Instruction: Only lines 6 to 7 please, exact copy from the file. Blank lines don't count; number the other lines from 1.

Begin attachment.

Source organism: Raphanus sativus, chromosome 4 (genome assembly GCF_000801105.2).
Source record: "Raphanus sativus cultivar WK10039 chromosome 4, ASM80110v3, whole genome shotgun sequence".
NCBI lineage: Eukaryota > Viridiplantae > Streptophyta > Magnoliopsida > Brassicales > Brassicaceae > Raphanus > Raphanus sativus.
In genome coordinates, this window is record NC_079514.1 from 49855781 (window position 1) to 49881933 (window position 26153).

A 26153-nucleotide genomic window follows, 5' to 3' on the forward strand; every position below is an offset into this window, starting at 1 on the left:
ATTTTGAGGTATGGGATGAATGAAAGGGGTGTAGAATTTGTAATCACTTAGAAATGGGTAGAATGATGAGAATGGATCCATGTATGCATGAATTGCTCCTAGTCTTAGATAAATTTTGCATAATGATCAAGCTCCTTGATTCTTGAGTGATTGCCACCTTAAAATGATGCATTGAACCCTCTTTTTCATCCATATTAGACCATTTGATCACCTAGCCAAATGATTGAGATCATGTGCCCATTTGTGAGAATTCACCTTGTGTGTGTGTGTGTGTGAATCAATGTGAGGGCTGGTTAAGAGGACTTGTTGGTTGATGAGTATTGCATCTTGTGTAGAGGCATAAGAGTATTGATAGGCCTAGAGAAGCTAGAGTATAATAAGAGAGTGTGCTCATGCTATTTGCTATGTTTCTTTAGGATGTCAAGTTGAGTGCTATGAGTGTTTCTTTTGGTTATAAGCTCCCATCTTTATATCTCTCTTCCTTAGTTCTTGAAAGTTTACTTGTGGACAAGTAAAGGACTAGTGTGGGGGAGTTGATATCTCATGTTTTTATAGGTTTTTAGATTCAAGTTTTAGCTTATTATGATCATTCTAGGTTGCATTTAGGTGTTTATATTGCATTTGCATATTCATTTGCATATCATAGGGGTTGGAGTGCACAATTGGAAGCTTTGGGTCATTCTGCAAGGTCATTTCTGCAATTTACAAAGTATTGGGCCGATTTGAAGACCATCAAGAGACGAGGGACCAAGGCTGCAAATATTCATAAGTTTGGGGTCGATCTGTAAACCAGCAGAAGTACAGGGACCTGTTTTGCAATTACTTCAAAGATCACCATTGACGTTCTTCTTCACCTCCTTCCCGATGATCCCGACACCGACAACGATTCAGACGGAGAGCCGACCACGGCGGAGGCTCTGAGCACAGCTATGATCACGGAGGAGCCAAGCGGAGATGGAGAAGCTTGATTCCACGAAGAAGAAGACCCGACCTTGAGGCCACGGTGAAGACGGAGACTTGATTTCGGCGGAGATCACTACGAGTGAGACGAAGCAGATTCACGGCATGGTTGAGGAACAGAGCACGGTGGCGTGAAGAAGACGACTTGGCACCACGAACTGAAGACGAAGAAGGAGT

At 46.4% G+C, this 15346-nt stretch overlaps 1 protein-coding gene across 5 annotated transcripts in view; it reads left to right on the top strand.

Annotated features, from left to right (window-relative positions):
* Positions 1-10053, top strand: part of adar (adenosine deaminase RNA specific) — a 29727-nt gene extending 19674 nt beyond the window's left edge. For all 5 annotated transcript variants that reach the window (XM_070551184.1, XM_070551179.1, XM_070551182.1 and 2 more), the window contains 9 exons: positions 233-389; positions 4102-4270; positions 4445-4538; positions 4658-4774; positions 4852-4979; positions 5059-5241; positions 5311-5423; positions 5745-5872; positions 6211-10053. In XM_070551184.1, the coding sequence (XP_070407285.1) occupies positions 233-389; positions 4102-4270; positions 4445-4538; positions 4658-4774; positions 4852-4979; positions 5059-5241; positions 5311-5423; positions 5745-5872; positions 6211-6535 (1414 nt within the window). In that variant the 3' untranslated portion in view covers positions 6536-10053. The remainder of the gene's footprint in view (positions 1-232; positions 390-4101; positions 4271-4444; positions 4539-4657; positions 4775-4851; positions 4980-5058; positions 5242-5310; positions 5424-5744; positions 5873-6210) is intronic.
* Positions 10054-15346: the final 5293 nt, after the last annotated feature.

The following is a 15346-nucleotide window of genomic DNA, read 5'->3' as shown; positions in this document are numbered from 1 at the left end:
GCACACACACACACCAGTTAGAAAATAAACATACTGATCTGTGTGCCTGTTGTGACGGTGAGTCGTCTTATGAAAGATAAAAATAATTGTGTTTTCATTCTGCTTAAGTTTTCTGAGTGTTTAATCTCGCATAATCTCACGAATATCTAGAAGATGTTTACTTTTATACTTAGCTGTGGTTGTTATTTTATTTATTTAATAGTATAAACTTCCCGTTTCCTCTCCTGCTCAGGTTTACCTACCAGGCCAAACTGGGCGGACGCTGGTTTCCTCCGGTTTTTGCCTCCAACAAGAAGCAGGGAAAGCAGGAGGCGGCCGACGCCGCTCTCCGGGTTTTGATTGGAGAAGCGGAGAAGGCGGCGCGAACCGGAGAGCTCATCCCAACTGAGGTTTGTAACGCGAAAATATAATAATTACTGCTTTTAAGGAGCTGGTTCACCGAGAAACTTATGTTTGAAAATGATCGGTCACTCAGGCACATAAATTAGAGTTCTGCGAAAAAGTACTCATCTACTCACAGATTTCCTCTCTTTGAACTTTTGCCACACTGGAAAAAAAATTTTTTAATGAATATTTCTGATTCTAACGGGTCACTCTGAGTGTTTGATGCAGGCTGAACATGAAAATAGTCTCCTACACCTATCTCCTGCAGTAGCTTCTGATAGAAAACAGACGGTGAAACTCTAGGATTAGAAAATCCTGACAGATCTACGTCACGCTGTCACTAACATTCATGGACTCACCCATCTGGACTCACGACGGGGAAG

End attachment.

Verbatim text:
ATTTTGAGGTATGGGATGAATGAAAGGGGTGTAGAATTTGTAATCACTTAGAAATGGGTAGAATGATGAGAATGGATCCATGTATGCATGAATTGCTCCTAGTCTTAGATAAATTTTGCATAATGATCAAGCTCCTTGATTCTTGAGTGATTGCCACCTTAAAATGATGCATTGAACCCTCTTTTTCATCCATATTAGACCATTTGATCACCTAGCCAAATGATTGAGATCATGTGCCCATTTGTGAGAATTCACCTTGTGTGTGTGTGTGTGTGAATCAATGTGAGGGCTGGTTAAGAGGACTTGTTGGTTGATGAGTATTGCATCTTGTGTAGAGGCATAAGAGTATTGATAGGCCTAGAGAAGCTAGAGTATAATAAGAGAGTGTGCTCATGCTATTTGCTATGTTTCTTTAGGATGTCAAGTTGAGTGCTATGAGTGTTTCTTTTGGTTATAAGCTCCCATCTTTATATCTCTCTTCCTTAGTTCTTGAAAGTTTACTTGTGGACAAGTAAAGGACTAGTGTGGGGGAGTTGATATCTCATGTTTTTATAGGTTTTTAGATTCAAGTTTTAGCTTATTATGATCATTCTAGGTTGCATTTAGGTGTTTATATTGCATTTGCATATTCATTTGCATATCATAGGGGTTGGAGTGCACAATTGGAAGCTTTGGGTCATTCTGCAAGGTCATTTCTGCAATTTACAAAGTATTGGGCCGATTTGAAGACCATCAAGAGACGAGGGACCAAGGCTGCAAATATTCATAAGTTTGGGGTCGATCTGTAAACCAGCAGAAGTACAGGGACCTGTTTTGCAATTACTTCAAAGATCACCATTGACGTTCTTCTTCACCTCCTTCCCGATGATCCCGACACCGACAACGATTCAGACGGAGAGCCGACCACGGCGGAGGCTCTGAGCACAGCTATGATCACGGAGGAGCCAAGCGGAGATGGAGAAGCTTGATTCCACGAAGAAGAAGACCCGACCTTGAGGCCACGGTGAAGACGGAGACTTGATTTCGGCGGAGATCACTACGAGTGAGACGAAGCAGATTCACGGCATGGTTGAGGAACAGAGCACGGTGGCGTGAAGAAGACGACTTGGCACCACGAACTGAAGACGAAGAAGGAGT

At 46.4% G+C, this 15346-nt stretch overlaps 1 protein-coding gene across 5 annotated transcripts in view; it reads left to right on the top strand.